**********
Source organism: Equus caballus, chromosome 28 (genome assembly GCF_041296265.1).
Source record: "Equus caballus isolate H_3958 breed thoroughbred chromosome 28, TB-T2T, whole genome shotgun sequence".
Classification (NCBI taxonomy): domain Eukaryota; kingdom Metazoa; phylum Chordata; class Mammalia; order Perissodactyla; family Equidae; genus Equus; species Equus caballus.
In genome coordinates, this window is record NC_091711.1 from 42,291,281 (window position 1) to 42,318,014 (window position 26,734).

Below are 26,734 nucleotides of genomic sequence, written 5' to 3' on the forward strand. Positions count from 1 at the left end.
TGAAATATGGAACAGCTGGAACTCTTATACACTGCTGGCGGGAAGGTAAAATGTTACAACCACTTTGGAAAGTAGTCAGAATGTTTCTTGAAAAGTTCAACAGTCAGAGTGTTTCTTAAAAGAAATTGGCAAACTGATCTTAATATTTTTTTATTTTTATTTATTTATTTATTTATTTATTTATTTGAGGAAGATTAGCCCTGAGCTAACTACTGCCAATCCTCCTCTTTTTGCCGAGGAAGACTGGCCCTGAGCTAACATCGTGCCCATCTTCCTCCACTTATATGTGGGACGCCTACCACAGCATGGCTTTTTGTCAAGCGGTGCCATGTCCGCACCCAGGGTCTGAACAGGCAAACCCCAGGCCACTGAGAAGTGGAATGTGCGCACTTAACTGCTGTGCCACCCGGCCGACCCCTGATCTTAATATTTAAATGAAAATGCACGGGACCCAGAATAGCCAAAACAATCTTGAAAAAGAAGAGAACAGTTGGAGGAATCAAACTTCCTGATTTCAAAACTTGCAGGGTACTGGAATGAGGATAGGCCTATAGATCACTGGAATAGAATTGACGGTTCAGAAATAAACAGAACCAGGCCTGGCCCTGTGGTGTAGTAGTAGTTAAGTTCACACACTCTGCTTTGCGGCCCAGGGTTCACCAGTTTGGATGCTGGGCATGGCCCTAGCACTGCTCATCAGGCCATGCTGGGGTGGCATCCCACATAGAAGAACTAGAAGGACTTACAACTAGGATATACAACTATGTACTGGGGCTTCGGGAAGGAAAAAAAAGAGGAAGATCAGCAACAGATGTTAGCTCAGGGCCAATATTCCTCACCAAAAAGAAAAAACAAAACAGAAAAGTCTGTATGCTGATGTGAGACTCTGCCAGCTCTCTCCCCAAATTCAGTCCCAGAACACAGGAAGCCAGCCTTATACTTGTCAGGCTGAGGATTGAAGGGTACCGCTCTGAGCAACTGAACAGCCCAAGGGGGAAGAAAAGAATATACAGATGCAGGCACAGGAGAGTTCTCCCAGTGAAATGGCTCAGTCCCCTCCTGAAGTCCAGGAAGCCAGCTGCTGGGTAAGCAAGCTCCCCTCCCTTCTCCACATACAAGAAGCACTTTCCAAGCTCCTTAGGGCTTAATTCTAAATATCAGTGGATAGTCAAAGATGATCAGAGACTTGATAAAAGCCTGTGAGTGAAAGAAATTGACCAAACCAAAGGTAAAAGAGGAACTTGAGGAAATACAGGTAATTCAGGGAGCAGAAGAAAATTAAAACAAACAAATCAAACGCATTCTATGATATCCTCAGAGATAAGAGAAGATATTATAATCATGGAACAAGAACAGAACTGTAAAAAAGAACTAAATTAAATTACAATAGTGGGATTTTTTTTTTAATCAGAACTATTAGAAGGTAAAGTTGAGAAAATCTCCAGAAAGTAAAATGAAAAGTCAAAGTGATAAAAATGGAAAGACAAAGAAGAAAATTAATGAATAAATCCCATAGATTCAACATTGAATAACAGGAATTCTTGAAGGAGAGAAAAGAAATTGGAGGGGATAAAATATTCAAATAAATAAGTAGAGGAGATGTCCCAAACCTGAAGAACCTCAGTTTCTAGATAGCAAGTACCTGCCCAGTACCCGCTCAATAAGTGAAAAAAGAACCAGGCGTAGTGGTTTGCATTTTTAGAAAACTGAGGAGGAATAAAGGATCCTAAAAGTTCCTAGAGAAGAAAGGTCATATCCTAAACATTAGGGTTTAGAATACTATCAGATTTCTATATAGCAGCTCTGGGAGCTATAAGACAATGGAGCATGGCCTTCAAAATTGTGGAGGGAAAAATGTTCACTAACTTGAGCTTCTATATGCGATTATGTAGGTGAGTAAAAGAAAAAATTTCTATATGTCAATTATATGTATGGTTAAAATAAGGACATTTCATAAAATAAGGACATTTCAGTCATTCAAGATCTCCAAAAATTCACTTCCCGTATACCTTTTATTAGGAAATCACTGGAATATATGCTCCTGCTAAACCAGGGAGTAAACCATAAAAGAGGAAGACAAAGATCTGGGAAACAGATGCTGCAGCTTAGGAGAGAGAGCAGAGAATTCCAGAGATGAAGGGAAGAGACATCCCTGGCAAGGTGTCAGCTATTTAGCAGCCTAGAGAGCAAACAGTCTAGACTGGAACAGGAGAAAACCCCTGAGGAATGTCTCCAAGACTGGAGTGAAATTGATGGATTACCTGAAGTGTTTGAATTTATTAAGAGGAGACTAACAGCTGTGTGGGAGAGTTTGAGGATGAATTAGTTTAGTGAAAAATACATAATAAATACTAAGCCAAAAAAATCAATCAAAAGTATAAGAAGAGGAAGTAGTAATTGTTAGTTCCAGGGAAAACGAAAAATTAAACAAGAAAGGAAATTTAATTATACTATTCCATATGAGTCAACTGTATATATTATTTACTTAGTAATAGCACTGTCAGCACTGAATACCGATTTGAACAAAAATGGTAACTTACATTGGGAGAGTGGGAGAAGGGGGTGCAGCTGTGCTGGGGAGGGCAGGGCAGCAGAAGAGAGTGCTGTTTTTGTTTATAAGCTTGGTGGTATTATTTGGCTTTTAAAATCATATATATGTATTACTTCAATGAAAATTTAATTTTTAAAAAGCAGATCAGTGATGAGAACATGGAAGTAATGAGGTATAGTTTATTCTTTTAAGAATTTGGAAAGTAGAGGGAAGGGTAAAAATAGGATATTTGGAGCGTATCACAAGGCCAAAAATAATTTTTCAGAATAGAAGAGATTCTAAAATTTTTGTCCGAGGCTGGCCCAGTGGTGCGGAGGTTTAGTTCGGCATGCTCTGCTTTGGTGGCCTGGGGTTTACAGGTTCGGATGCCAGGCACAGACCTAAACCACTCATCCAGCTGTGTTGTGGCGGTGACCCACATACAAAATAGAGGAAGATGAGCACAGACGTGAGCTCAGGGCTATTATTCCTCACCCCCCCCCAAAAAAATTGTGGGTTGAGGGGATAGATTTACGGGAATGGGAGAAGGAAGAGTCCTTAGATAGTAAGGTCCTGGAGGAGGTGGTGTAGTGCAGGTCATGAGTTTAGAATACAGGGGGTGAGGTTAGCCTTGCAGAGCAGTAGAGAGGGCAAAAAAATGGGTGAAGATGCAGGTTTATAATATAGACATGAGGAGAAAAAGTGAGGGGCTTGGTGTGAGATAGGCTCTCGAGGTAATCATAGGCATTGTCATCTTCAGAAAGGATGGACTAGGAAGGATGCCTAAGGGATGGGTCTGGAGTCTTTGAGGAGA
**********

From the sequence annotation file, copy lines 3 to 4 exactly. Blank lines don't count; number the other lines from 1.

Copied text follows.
Classification (NCBI taxonomy): domain Eukaryota; kingdom Metazoa; phylum Chordata; class Mammalia; order Perissodactyla; family Equidae; genus Equus; species Equus caballus.
In genome coordinates, this window is record NC_091711.1 from 42,291,281 (window position 1) to 42,318,014 (window position 26,734).